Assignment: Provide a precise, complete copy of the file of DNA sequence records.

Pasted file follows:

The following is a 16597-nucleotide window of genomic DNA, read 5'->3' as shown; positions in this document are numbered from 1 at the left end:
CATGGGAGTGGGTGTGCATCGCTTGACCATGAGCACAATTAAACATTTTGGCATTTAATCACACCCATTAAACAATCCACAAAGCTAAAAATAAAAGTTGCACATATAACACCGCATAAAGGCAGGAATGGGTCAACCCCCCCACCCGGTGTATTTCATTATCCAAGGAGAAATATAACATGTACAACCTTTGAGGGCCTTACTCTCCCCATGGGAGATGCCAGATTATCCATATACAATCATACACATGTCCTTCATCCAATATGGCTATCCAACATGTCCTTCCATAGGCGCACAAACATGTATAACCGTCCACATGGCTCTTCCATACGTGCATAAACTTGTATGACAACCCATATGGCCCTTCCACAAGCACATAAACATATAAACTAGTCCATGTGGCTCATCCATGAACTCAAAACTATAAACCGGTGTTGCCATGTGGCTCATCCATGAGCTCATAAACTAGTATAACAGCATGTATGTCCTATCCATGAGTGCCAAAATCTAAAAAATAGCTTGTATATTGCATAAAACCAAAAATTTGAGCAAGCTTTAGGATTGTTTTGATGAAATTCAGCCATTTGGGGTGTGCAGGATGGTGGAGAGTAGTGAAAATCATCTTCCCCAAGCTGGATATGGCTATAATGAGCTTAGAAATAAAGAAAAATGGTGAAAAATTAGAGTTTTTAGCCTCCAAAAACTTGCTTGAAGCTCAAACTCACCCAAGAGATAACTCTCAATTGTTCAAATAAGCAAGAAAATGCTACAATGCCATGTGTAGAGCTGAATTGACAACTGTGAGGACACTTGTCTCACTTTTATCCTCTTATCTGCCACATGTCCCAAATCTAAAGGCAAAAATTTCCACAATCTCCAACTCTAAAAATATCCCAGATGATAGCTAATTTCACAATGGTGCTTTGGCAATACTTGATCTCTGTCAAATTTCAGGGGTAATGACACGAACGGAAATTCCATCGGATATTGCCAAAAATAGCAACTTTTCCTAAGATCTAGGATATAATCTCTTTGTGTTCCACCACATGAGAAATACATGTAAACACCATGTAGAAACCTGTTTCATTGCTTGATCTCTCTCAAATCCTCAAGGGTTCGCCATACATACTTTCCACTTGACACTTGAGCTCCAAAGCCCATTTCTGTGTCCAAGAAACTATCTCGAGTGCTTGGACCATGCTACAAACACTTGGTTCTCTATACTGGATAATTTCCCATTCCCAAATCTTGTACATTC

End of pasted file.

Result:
The following is a 16597-nucleotide window of genomic DNA, read 5'->3' as shown; positions in this document are numbered from 1 at the left end:
CATGGGAGTGGGTGTGCATCGCTTGACCATGAGCACAATTAAACATTTTGGCATTTAATCACACCCATTAAACAATCCACAAAGCTAAAAATAAAAGTTGCACATATAACACCGCATAAAGGCAGGAATGGGTCAACCCCCCCACCCGGTGTATTTCATTATCCAAGGAGAAATATAACATGTACAACCTTTGAGGGCCTTACTCTCCCCATGGGAGATGCCAGATTATCCATATACAATCATACACATGTCCTTCATCCAATATGGCTATCCAACATGTCCTTCCATAGGCGCACAAACATGTATAACCGTCCACATGGCTCTTCCATACGTGCATAAACTTGTATGACAACCCATATGGCCCTTCCACAAGCACATAAACATATAAACTAGTCCATGTGGCTCATCCATGAACTCAAAACTATAAACCGGTGTTGCCATGTGGCTCATCCATGAGCTCATAAACTAGTATAACAGCATGTATGTCCTATCCATGAGTGCCAAAATCTAAAAAATAGCTTGTATATTGCATAAAACCAAAAATTTGAGCAAGCTTTAGGATTGTTTTGATGAAATTCAGCCATTTGGGGTGTGCAGGATGGTGGAGAGTAGTGAAAATCATCTTCCCCAAGCTGGATATGGCTATAATGAGCTTAGAAATAAAGAAAAATGGTGAAAAATTAGAGTTTTTAGCCTCCAAAAACTTGCTTGAAGCTCAAACTCACCCAAGAGATAACTCTCAATTGTTCAAATAAGCAAGAAAATGCTACAATGCCATGTGTAGAGCTGAATTGACAACTGTGAGGACACTTGTCTCACTTTTATCCTCTTATCTGCCACATGTCCCAAATCTAAAGGCAAAAATTTCCACAATCTCCAACTCTAAAAATATCCCAGATGATAGCTAATTTCACAATGGTGCTTTGGCAATACTTGATCTCTGTCAAATTTCAGGGGTAATGACACGAACGGAAATTCCATCGGATATTGCCAAAAATAGCAACTTTTCCTAAGATCTAGGATATAATCTCTTTGTGTTCCACCACATGAGAAATACATGTAAACACCATGTAGAAACCTGTTTCATTGCTTGATCTCTCTCAAATCCTCAAGGGTTCGCCATACATACTTTCCACTTGACACTTGAGCTCCAAAGCCCATTTCTGTGTCCAAGAAACTATCTCGAGTGCTTGGACCATGCTACAAACACTTGGTTCTCTATACTGGATAATTTCCCATTCCCAAATCTTGTACATTC